Maintaining a healthy cooperative with rates

Posted on Nov 02 2021 in Harrison REMC

Harrison REMC’s employees and directors work to keep your local cooperative in sound condition. Management and the REMC board consider the needs and expectations of the membership (reliable service at a reasonable price) while ensuring a skilled workforce is equipped with the necessary tools to perform duties in a safe and efficient manner.  

This past spring, the REMC conducted a cost-of-service study that indicated the cooperative needed to increase rates. At the September board meeting, the board approved the 1.75% increase in rates to cover local distribution expenses. This small rate adjustment will be the first rate increase in more than four years. It will be effective with this month’s bills. For a typical REMC residential member averaging 1,275 kWh per month, the increase will result in an additional monthly charge of $2.99. This local increase likely will keep distribution rates stable for the next two years.

Going the extra mile graphic

The REMC’s employees and board members work hard to keep rates as low as possible while striving to maintain reliability at a level that meets member expectations. As you can see from the chart below, your local cooperative is one of the top co-ops in the nation at keeping local operating costs low. In fact, over the past five years, Harrison REMC has outperformed 92% of the 813 measured cooperatives across the nation in managing local operating costs.

Keeping costs low graphic

Since the REMC operates on a not-for-profit basis, these low operating costs translate into lower electric rates. As shown in the chart below, our rates are lower than the state average and national average when compared to all electric utility companies. Now consider the fact that electric cooperatives provide service to more rural areas of the country than investor-owned utilities and municipals do. When a cooperative like Harrison REMC (10 members per mile of line) can provide rates equal to or lower than other municipal and investor-owned utilities (32 customers per mile of line) at any use level, you can be assured that the local cooperative not-for-profit model is working for you.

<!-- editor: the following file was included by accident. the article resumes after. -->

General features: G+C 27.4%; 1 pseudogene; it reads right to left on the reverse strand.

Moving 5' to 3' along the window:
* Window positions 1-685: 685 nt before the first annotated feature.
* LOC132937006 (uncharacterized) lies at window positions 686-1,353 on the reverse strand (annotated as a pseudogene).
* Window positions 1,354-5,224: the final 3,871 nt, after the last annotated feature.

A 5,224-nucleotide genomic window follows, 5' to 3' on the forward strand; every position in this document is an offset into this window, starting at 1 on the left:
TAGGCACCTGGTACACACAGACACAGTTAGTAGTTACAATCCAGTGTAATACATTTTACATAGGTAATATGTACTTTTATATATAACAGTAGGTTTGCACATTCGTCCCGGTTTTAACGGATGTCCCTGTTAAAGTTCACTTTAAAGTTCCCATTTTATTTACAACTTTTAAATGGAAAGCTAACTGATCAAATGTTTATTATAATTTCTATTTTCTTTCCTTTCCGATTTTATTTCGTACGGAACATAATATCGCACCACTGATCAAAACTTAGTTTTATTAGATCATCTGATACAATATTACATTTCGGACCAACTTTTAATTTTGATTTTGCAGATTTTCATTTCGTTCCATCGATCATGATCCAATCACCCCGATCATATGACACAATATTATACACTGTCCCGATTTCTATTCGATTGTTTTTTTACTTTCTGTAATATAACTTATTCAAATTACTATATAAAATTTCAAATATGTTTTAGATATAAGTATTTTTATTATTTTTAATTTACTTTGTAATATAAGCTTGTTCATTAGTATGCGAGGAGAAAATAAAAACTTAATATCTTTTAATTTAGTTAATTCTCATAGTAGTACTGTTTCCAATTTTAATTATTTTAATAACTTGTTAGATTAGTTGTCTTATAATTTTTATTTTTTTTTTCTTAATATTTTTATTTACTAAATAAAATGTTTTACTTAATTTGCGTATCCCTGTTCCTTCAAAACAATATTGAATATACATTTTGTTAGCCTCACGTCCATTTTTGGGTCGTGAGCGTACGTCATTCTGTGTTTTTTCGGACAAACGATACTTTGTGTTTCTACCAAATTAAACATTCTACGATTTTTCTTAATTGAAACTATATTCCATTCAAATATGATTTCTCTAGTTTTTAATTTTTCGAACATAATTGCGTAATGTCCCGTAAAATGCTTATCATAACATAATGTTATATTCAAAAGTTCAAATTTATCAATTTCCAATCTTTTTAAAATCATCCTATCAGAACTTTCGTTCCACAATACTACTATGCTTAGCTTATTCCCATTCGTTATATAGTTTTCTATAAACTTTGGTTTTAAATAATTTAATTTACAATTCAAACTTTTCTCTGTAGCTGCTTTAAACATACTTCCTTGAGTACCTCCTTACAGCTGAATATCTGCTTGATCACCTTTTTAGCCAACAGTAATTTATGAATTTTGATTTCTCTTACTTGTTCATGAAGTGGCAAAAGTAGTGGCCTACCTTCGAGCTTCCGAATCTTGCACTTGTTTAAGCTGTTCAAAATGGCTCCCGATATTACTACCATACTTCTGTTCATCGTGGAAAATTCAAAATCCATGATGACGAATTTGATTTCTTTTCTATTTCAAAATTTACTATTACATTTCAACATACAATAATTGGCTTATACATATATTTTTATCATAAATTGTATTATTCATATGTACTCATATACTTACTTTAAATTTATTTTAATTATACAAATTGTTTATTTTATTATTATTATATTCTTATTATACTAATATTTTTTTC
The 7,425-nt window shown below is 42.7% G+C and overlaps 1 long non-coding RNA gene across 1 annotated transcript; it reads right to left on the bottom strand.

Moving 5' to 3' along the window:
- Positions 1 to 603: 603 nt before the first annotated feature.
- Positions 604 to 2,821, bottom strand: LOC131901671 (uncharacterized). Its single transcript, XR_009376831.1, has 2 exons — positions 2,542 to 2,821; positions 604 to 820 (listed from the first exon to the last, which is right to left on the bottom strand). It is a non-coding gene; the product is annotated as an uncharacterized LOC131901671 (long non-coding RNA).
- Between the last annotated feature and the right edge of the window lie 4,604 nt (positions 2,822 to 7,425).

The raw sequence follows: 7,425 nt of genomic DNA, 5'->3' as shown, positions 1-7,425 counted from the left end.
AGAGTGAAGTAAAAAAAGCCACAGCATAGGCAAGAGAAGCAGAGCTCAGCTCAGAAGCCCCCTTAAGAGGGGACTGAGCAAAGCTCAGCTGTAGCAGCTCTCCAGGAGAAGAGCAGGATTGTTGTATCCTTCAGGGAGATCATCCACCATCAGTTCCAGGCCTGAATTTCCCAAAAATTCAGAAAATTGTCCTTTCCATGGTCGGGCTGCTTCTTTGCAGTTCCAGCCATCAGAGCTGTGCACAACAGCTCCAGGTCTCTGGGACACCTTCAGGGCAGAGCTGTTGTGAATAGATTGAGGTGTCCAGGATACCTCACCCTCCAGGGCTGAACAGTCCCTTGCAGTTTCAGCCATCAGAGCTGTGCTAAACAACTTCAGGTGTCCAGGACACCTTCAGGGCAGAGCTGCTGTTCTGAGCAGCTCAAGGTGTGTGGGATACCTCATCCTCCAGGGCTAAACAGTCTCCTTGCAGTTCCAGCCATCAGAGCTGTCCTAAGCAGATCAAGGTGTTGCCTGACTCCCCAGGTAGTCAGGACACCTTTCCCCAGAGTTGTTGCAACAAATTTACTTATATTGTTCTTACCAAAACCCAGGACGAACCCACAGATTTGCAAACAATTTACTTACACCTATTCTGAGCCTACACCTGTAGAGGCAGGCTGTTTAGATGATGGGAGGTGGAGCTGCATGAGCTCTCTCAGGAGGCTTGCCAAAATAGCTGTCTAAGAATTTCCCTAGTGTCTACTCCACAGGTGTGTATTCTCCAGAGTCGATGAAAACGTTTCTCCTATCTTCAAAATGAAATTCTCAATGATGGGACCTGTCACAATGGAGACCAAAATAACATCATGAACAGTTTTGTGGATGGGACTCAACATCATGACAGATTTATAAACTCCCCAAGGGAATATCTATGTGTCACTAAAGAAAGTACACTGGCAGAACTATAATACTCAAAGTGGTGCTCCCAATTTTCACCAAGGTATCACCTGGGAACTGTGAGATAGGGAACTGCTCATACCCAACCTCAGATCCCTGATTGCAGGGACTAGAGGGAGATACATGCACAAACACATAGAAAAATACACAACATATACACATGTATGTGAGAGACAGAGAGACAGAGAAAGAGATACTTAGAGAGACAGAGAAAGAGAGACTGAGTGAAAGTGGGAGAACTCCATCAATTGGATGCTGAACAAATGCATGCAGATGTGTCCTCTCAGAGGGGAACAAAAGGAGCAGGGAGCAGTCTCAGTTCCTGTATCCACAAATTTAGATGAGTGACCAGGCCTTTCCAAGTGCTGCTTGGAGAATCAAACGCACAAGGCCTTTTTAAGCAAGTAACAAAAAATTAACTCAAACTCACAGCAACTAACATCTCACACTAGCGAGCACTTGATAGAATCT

Average prices graphic

Given that we are a local utility with employees and a member-elected board from your community, we share your interests and concerns. We’re able to provide reasonable rates compared with investor-owned and municipal utilities because of our local focus. We are not looking to raise rates to meet the needs of stockholders located throughout the world. 

When comparing the electric rates of other cooperatives in Indiana, the efforts of the employees and board to limit our local distribution costs have proved effective. Our residential rates were the lowest among the 38 electric cooperatives in the state for an all-electric home.  

This rate increase will be accomplished by raising the basic service charge $3.50 for a residential account while slightly lowering the cost billed per kWh. 

The cost-of-service study mentioned above indicates a basic service charge of $48.96 is needed to cover the actual fixed cost incurred by the REMC. Our current basic service charge of $22.50 per month is one of the lowest in the state based on a recent state survey. With the increase of $3.50, Harrison REMC will still have one of the lowest basic service charges in the state. The current state average is $31 per month, and the highest is $44 per month. 

A basic service charge is needed to help cover the cost and maintenance of the infrastructure (poles, transformers, wire, etc.) to provide power to your location, regardless of whether you use the power provided. These costs are incurred by the REMC each month to establish service and make power available 24 hours a day, seven days a week.

We appreciate your comments and suggestions throughout the year and will continue to work hard to keep costs minimized, while offering reliable electric power and services that meet the needs of our members.